GET OUT THE PITCHFORKS, PA, WE’RE HEADING TO TOWN!….Over at The Corner, even John Derbyshire thinks there’s some evidence that the middle class isn’t doing too well these days:
If the rich get richer while the middle class thrives, and some decent provision is made for the poor, I’m a happy man, living in a society I consider healthy and am proud of. If, however, the rich get richer while the middle class is struggling, or actually declining, I am not a happy man. There are some reasons to think that is happening, and you don’t have to be a socialist to worry about this.
It is, perhaps, telling that Derbyshire’s post sparked not a single response from his fellow conservatives. Even the neo-Lafferians at NRO seem a little too embarrassed by the whole thing to go through their usual exercise of digging up a few pseudo-statistics to demonstrate that, really, the middle class is going great guns under today’s Republican leadership.
Alternatively, maybe they figure they don’t have to bother. After all, liberals have been trying to get the country interested in rising income inequality for a couple of decades now, but with no luck. Steven Rattner, writing in the Wall Street Journal, suggests the day of reckoning may finally be here:
After months without a domestic agenda to capitalize on Bush administration unpopularity, Democrats are moving ? haltingly, disjointedly, belatedly ? toward embracing the mother of all electoral issues: the failure of robust top-line growth in the U.S. economy to filter into the wallets of Americans below the top of the pyramid.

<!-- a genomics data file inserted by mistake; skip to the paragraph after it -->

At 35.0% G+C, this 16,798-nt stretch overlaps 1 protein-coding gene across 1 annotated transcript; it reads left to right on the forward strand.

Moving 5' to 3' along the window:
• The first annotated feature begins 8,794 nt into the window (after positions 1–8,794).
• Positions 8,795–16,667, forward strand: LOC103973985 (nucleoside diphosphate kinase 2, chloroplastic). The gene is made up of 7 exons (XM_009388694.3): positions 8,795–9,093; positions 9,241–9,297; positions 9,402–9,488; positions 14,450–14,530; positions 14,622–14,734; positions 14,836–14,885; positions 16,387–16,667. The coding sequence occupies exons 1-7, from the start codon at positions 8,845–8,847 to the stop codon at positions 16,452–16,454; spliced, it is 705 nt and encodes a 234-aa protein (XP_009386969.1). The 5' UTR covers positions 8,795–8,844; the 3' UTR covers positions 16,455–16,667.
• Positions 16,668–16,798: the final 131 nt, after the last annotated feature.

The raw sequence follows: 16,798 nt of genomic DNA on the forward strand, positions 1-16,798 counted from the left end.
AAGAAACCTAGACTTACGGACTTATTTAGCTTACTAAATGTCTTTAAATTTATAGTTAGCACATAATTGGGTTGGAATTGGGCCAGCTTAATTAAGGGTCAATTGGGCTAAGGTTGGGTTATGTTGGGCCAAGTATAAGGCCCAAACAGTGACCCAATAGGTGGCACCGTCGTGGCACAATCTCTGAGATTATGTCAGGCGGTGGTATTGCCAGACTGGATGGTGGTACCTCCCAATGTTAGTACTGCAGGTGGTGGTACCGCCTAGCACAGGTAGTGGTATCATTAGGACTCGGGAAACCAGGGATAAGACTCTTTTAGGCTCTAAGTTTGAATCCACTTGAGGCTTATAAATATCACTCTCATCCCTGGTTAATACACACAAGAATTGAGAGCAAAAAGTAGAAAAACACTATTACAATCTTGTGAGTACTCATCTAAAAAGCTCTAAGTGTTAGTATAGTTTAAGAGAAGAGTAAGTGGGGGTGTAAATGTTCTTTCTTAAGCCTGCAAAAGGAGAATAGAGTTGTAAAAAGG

….No amount of chaff can hide the failure of our remarkable productivity surge (and the accompanying robust growth of the overall economy) to meaningfully boost average wages, which have barely grown with inflation. Separated by income level, the picture is more dismal. From 2000 to 2005, for example, average weekly wages for the bottom 10% dropped by 2.7% (after adjustment for inflation), while those of the top 10% rose by 5.3%.
Rattner then goes on to talk approvingly about “thoughtful elements” of the Democratic party who are “carefully crafting solutions” to this problem. Unfortunately, this means that “haltingly, disjointedly, belatedly” is probably a pretty good description of what’s going on.
Still, who knows? Maybe Hillary Clinton or Barack Obama or some other Democratic worthy will start barnstorming the country asking middle class workers why their wages have barely budged during a period when the economy has nearly doubled. And perhaps that same worthy will suggest ever so delicately that it’s largely because that’s exactly the way the Republican Party likes it.
A man can dream, can’t he?